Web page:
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Study: Aldi a growing competitive force

BY Marianne Wilson

Shoppers continue to score traditional supermarkets high in quality and store cleanliness and selection, but deep-discounter Aldi is a growing threat.

That’s according to a study by the Retail FeedBack Group, which found that traditional supermarkets continue to maintain the strongest overall satisfaction score (4.31 on a five-point scale) when compared to Aldi (4.27) and Walmart (3.93). Supermarkets also have the highest scores in quality and variety.

Aldi, however, received the top score (4.30) when considering value for money spent, and also had the highest overall satisfaction score (4.30) during the peak traffic hours of 3 p.m. to 7 p.m. versus supermarkets (4.27) and Walmart (3.98).

In addition, Aldi shoppers are more likely to recommend the store, with a Net Promoter Score of 44.7 compared to supermarkets (40.7) or Walmart (27.1). And 42% of those who shopped at Aldi say they plan to shop there more in the next 12 months, versus 22% for supermarket shoppers and 28% for Walmart shoppers.

“Aldi continues to make inroads in competing against supermarkets,” said Doug Madenberg, principal, RFG. “As Aldi continues to remodel stores and expand into new locations, supermarkets need to step up their game in areas like staff availability and helpfulness, maintain leading scores in quality and variety, as well as focus operationally on improving satisfaction during high traffic time periods.”

Supermarket shoppers rated quality/freshness of the food and groceries (4.44), cleanliness of the store (4.42) and item variety and selection (4.38) as the strongest core experience factors. Associate friendliness, while the highest service rating, received a more moderate score of 4.32, followed by checkout speed/efficiency (4.28), associate helpfulness/knowledge (4.24) and the lowest scoring service area – associate availability – (4.17). Service is a critical factor given that overall satisfaction is significantly higher when service attributes receive stronger scores.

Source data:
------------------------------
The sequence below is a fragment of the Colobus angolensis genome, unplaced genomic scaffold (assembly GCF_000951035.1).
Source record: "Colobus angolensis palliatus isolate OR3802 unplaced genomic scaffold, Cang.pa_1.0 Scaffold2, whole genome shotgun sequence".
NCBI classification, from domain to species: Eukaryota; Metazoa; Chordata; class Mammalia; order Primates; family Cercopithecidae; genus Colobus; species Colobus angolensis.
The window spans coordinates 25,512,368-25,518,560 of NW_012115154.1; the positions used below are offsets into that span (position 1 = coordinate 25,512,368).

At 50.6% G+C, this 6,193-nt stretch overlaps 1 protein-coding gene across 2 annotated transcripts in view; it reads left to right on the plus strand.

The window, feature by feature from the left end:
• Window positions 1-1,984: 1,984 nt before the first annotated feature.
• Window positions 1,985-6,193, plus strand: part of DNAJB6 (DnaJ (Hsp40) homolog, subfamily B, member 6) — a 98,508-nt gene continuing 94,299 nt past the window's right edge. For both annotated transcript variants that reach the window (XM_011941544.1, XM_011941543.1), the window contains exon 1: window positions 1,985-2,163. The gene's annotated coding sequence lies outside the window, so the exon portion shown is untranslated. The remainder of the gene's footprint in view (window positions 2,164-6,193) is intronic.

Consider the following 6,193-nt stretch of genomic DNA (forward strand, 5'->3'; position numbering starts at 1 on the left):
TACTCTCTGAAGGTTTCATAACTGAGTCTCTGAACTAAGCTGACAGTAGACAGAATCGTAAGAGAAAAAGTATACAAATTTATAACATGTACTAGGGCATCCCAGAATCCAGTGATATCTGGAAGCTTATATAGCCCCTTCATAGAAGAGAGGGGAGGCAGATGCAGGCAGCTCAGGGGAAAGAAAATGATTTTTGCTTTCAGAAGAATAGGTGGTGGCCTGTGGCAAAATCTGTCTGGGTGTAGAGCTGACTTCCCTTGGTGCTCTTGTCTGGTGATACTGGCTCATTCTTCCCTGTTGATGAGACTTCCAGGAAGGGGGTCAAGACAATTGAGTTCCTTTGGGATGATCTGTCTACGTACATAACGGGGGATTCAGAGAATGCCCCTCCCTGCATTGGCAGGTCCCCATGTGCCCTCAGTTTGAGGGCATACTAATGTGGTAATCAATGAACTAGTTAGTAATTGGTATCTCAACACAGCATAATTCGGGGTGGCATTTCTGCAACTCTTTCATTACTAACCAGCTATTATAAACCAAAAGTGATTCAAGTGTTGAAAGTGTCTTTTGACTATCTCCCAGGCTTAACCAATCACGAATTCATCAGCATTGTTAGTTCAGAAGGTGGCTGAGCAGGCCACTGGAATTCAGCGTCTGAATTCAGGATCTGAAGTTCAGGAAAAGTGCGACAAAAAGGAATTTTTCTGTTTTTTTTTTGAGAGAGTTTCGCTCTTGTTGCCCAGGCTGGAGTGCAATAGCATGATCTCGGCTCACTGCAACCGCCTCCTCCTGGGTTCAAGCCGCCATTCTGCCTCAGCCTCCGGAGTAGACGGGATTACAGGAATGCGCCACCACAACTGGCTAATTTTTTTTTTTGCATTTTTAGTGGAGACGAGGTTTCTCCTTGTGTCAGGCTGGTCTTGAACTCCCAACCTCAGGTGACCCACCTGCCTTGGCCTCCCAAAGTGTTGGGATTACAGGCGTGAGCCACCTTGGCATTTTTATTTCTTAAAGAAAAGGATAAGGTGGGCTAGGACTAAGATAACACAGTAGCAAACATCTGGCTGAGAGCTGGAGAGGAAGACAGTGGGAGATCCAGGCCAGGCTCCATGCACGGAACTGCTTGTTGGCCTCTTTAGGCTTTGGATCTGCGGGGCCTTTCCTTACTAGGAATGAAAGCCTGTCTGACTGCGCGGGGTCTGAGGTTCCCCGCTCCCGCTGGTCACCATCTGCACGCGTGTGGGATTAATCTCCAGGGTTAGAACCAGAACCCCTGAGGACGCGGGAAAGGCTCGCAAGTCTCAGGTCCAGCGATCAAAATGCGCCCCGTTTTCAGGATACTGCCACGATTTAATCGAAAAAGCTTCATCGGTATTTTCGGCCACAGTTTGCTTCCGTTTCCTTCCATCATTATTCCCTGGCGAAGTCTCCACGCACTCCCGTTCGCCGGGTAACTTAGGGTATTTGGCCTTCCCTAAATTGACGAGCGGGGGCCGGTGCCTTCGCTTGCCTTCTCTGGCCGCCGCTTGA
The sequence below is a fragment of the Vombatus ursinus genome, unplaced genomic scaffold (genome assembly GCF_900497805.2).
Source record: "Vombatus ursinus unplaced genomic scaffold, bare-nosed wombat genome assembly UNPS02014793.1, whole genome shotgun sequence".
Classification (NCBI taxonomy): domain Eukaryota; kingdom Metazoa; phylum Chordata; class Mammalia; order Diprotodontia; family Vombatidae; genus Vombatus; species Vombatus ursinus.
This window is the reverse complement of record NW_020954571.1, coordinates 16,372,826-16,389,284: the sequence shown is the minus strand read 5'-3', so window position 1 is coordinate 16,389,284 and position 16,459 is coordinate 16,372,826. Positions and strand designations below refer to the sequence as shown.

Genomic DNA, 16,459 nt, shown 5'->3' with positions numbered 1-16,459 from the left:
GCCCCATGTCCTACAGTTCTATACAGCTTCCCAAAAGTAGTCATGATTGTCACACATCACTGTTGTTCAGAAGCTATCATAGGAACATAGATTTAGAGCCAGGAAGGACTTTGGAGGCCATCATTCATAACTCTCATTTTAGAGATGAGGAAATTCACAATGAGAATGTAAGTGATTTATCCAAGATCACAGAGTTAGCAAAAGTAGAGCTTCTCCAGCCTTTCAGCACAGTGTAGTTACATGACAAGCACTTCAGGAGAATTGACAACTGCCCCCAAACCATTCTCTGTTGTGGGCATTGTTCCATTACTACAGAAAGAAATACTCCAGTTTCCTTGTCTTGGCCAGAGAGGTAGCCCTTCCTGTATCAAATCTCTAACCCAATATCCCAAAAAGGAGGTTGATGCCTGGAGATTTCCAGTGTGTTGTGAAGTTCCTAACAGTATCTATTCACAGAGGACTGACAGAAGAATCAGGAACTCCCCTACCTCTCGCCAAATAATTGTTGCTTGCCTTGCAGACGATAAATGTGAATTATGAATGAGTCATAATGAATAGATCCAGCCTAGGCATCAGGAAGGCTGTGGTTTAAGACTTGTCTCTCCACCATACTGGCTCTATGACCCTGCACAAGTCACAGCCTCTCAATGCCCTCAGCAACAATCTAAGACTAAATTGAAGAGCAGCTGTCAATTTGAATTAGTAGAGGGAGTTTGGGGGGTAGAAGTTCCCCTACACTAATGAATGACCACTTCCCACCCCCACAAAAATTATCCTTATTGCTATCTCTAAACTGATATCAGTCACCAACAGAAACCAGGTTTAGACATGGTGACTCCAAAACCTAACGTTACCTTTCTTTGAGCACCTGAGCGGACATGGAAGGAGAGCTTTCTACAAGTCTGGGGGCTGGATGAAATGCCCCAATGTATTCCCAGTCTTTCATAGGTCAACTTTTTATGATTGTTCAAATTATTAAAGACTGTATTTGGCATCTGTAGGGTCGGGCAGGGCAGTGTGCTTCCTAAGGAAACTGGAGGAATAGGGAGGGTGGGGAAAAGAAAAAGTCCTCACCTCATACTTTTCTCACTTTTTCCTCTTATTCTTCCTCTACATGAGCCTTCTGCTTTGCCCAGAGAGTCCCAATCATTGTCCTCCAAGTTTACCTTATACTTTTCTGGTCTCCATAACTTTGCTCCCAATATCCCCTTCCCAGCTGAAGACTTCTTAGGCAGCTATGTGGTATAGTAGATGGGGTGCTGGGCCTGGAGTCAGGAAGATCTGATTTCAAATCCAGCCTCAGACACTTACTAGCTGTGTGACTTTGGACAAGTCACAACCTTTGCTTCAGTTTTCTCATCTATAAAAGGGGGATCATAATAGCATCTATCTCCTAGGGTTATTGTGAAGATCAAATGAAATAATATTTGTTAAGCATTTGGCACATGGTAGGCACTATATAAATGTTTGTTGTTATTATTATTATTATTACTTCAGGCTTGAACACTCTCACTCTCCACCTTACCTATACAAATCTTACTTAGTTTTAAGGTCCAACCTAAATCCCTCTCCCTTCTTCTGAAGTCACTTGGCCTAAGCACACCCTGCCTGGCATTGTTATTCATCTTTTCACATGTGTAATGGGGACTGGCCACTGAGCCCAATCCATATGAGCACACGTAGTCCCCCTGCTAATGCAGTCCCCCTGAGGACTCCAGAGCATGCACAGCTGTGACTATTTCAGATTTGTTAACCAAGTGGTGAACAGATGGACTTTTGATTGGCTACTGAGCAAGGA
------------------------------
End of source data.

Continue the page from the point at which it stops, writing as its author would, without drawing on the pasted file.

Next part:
Tied for the lowest score among all core experience factors was value for the money spent (4.17). Looking at specific price attributes, the results show produce prices (3.99), meat/poultry prices (4.00) and everyday prices (4.01) all received low scores in the supermarket channel, while advertised sales items scored much higher (4.34). This is an important strength, as 73% of shoppers refer to one or more advertising/sales vehicles – traditional, social, mobile and digital – before or during the visit.

In core experience ratings, Aldi shoppers give value for money spent the highest mark (4.51) versus Walmart shoppers (4.32) and supermarket shoppers (4.17). With the exception of value for money spent, Walmart shoppers score Walmart lowest on the other core experience factors relative to supermarkets and Aldi. It is also noteworthy that Aldi has moved into a tie with supermarkets on quality and freshness (56% “highly satisfied”), with Walmart trailing at 46%.

RFG’s 2019 U.S. Supermarket Experience Study also revealed that while digital circulars (30%) continue to grow, the printed circular is still more popular (51%), more so with boomers (62%) as compared to Millennials (40%). But digital coupons (33%) have now surpassed clipped coupons (29%) and are used across all age groups.

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